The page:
Fish predation is a critical stressor of endangered species in the California Delta, and the ESA fisheries team is working hard to find solutions to the problem.
The study sets a goal of removing and relocating predatory fish, such as striped bass, largemouth bass, channel catfish, and white catfish away from sensitive migratory routes of endangered Chinook salmon. Relocation of predatory fish attempts to improve the chances of survival of endangered fish species, while relocating the fish to a reservoir outside of the legal Delta provides enhanced opportunities for recreational fishing.
ESA is working alongside the California Department of Water Resources and project partners to help lead and execute a large-scale fish sampling and relocation effort across multiple years. Our fisheries team have key roles helping organize activities and equipment, captaining boats, conducting sampling, collecting meticulous field data, analyzing data, and summarizing the findings.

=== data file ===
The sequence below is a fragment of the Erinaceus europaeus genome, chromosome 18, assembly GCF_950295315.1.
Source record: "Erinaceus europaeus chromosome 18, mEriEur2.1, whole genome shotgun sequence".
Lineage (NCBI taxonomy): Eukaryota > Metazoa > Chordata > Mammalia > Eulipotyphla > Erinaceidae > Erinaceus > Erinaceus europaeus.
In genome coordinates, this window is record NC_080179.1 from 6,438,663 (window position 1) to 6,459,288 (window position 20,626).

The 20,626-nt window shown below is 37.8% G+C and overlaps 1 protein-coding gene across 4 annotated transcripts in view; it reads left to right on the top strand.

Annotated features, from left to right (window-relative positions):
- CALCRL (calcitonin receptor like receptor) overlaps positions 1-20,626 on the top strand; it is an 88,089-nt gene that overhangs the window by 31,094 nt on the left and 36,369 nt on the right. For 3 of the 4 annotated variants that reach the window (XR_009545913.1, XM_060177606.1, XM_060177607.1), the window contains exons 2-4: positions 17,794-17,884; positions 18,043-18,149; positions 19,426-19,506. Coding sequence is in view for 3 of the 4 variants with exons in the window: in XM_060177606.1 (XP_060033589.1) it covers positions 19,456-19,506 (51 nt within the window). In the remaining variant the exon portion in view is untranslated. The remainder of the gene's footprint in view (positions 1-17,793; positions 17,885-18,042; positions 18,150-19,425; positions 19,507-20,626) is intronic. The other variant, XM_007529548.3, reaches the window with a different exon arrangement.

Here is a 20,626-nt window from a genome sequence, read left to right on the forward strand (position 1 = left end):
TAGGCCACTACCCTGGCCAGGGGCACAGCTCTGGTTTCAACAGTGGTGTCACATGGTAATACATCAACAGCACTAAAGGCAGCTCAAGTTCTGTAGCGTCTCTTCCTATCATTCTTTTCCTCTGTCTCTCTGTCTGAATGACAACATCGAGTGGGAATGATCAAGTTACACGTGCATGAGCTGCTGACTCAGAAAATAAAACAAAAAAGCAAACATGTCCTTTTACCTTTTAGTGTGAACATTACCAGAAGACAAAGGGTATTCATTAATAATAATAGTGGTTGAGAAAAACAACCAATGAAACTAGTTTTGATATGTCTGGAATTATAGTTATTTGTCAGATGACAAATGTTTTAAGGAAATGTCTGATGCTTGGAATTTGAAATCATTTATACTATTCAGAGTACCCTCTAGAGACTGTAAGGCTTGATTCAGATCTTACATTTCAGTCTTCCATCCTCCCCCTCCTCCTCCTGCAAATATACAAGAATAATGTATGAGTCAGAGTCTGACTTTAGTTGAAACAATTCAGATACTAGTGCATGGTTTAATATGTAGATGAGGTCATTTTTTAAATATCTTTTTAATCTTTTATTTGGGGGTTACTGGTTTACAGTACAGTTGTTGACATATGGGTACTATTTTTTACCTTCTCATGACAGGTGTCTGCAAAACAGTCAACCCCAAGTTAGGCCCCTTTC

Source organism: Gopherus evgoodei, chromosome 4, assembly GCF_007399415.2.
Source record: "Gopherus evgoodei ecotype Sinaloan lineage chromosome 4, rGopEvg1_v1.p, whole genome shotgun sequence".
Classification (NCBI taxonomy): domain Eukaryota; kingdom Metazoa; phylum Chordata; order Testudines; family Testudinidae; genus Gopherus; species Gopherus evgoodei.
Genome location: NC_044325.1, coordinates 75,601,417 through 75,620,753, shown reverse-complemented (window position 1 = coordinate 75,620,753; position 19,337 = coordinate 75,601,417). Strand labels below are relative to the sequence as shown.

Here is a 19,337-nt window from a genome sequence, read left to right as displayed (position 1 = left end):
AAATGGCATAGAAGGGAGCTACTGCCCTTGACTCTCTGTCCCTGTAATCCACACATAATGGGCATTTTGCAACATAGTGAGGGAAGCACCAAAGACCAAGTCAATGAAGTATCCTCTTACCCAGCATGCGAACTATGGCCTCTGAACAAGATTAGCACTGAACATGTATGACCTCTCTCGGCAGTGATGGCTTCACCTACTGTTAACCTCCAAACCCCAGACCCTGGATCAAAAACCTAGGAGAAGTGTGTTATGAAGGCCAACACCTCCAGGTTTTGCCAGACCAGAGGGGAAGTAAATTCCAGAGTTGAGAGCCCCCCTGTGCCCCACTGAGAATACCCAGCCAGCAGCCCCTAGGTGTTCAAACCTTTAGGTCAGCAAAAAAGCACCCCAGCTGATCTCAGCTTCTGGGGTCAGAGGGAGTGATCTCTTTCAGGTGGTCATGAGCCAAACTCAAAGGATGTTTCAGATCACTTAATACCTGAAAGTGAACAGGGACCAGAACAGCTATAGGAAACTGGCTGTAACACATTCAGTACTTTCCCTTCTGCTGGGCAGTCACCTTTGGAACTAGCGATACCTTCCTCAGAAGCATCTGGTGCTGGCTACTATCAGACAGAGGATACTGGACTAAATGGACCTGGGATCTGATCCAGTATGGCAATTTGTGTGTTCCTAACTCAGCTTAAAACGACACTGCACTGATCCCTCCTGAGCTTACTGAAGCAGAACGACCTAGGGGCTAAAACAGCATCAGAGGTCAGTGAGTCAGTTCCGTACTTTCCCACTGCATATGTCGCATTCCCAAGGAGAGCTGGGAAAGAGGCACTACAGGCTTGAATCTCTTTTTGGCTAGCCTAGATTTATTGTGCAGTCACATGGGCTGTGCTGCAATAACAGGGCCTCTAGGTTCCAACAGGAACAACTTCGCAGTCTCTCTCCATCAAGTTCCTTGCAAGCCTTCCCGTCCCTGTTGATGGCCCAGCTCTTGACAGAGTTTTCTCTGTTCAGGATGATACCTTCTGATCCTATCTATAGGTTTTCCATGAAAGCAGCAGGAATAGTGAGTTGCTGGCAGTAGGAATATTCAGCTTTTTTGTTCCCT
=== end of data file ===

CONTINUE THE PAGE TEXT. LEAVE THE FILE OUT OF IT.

Across the globe, coastal zone management efforts have concluded that restoring fish populations often requires acting on land-based human activities. With a few notable exceptions, most commercially and recreationally important species of fish, crabs, and shrimp spend at least a portion of their lives in estuarine locations, where waters from the open ocean mix with runoff from land.
Environmental DNA (eDNA) is DNA collected from the environment—water, soil, and air—rather than directly from an organism. All organisms add DNA to their environment by excreting waste, shedding, decomposing, etc. Since short stretches of DNA contain information that identifies species and populations, genetic testing of environmental samples can reveal the presence of animals and plants nearby.